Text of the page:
- Do you inspect your deck at least once per year? To extend your deck’s life span and get the most out of your deck we recommend that you inspect your deck at least twice per year and maintain it as required: fixing minor wear and tear damage, refinishing as required to preserve the aesthetics and integriity of the wood, and making sure the deck is safe? Our suggestion is to do a comprehensive inspection in the spring (Because the winter can play havoc on your deck) and a more maintenance-oriented inspection in the fall when you’re closing your deck for the winter. (E.g., Clearing the deck of objects that can leave stains and cleaning it of debris and leaves, etc., that can cause mold/mildew.)
- Do you ever stand back and take an objective look at your deck’s condition? Actually, obvious is a little misleading. Just like when you gain a pound a month over twenty-four months, you don’t really see the change in yourself in the mirror, we can be faced with the same thing when we visually inspect our deck. We are so used to seeing the same old thing we may easily miss what, to others, may be quite obvious. This means that you have to consciously put on your inspectors goggles and look at your deck with fresh eyes. Before we get into some of the nitty gritty of what you should be looking for, look at the big picture. Is the deck level across the back of your house? If one side is lower than the other then it may indicate that there is a ledger problem. Does your deck sag anywhere? If you were to get a good hold on the deck, can you move it? Does it move or sway when you walk on it? All of these things can indicate there are problems.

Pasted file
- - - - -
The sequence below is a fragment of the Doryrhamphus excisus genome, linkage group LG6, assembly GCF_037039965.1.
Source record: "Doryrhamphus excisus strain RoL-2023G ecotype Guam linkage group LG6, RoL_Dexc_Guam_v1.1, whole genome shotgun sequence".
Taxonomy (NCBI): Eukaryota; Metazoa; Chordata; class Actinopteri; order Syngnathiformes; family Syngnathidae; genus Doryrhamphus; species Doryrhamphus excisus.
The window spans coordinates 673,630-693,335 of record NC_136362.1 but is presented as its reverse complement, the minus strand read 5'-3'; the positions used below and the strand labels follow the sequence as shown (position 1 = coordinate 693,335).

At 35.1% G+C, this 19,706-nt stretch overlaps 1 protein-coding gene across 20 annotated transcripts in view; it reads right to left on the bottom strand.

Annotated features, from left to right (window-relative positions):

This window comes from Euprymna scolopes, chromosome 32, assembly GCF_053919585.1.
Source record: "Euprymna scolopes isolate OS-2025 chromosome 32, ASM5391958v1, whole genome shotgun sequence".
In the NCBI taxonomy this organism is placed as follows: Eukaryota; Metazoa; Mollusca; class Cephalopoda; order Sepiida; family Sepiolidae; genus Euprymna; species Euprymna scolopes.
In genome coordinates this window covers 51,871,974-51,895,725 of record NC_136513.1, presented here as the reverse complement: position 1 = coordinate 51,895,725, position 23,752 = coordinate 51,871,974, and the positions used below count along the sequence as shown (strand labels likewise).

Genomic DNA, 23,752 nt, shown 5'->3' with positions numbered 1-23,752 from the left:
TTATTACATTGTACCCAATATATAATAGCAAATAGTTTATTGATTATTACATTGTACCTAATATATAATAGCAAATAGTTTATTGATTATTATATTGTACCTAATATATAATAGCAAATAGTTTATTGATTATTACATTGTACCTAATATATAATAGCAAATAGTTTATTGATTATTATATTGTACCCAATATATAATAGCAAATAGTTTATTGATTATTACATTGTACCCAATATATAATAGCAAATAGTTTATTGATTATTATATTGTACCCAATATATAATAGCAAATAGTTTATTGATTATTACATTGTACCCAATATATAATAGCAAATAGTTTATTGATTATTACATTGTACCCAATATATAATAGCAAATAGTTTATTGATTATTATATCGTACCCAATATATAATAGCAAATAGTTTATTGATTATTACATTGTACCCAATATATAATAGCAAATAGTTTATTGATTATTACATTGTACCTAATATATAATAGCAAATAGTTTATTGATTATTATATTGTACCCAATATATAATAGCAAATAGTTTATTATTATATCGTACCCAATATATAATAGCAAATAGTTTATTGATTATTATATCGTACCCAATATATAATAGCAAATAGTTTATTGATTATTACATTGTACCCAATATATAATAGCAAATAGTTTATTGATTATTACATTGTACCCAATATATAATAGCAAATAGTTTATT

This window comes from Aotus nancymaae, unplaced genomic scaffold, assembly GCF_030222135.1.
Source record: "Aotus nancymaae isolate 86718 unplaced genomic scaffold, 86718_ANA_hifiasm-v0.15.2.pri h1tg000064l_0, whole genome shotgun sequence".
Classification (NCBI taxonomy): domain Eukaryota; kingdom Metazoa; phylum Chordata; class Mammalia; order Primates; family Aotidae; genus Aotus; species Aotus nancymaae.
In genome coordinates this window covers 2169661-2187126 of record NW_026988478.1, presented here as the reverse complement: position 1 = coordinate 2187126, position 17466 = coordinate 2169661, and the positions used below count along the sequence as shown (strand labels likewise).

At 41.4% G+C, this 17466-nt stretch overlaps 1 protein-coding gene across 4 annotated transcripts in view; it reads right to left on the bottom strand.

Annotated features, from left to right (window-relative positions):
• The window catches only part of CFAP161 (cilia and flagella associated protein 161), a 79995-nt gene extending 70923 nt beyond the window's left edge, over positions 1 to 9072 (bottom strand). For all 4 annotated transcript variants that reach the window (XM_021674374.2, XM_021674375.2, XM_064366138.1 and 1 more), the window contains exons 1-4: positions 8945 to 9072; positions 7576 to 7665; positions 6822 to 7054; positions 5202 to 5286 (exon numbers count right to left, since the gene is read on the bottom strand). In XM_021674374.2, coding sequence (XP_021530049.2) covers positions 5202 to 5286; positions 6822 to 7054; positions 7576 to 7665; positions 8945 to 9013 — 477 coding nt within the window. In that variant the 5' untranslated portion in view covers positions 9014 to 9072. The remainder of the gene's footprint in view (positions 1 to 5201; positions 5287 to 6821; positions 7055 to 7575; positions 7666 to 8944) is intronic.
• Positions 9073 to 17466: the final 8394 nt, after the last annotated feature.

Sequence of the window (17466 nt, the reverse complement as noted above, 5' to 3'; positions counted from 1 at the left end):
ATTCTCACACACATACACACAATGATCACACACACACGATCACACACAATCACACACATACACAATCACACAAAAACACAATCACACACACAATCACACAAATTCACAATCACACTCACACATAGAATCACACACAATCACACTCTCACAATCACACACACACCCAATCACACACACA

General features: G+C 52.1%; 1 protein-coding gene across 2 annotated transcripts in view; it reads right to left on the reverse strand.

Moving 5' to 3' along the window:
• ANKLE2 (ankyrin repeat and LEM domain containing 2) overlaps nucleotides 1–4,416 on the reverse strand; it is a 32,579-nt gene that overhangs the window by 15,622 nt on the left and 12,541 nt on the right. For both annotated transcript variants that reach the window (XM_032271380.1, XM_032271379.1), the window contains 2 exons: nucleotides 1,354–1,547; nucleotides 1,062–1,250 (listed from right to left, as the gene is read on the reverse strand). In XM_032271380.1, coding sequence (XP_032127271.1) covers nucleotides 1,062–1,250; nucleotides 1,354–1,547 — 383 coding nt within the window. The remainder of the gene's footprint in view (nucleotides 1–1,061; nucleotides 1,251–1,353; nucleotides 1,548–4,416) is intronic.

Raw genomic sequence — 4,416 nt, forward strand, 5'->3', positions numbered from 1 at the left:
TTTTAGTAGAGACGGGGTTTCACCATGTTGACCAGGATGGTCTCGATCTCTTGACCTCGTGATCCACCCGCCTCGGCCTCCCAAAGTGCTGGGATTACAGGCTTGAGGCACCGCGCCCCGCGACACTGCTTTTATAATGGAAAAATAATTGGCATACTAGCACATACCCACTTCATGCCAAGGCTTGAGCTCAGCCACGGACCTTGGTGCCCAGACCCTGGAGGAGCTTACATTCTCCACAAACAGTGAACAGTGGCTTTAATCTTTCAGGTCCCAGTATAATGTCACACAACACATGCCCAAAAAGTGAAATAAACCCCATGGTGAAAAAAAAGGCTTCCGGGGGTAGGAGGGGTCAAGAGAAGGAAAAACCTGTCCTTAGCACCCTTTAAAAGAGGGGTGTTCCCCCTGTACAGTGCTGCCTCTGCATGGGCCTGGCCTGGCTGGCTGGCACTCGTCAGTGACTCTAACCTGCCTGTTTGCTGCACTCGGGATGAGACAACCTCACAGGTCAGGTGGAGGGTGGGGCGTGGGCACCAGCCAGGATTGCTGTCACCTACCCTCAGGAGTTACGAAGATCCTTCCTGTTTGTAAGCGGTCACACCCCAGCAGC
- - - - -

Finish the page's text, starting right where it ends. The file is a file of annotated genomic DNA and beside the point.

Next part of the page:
- Do you know the condition of the wood in your deck? A search in Google Images for “deck collapses” will quickly (and graphically) illustrate the catastrophic results of a deck poorly maintained—or potentially poorly constructed. (If you have any concerns about the construction of your deck you should get a professional inspection.) Although wood is a great building material and the traditional material for building decks (although low-maintenance, wood-alternative materials and composite decks are becoming more and more common), wood is prone to damage as a result of rotting, molding, shifting, warping, splintering, fading/discolouring, and damage from pests like termites and other wood borers. It is imperative that you check your deck’s wood for any damage in order to repair any damage and ensure your deck is safe and gives you the longest life possible. What should you check? You should check the ledger boards (where your deck attaches to the house), the support posts—especially if there is any earth-wood contact, joists—especially around fasteners, deck boards, railings, banisters, and stairs. Mold is especially likely to occur on parts of the deck that stay damp because of over hanging tree branches, eaves, or continuously being in the shade. Trimming back trees can help to prevent mold from happening in the first place. To test if your wood is OK use a tool like an ice pick that can penetrate the wood but not make too big of a hole. If the pick can penetrate the wood from 6.35mm to 12.7mm you may have an issue. If, by levering out a small piece of the wood, it comes out without splintering then you have a problem—likewise if the wood feels soft and spongy. You also want to check for pest damage—especially if you have any wood-earth contact. Small holes can give you a clue as can a saw-dusty substance around your deck.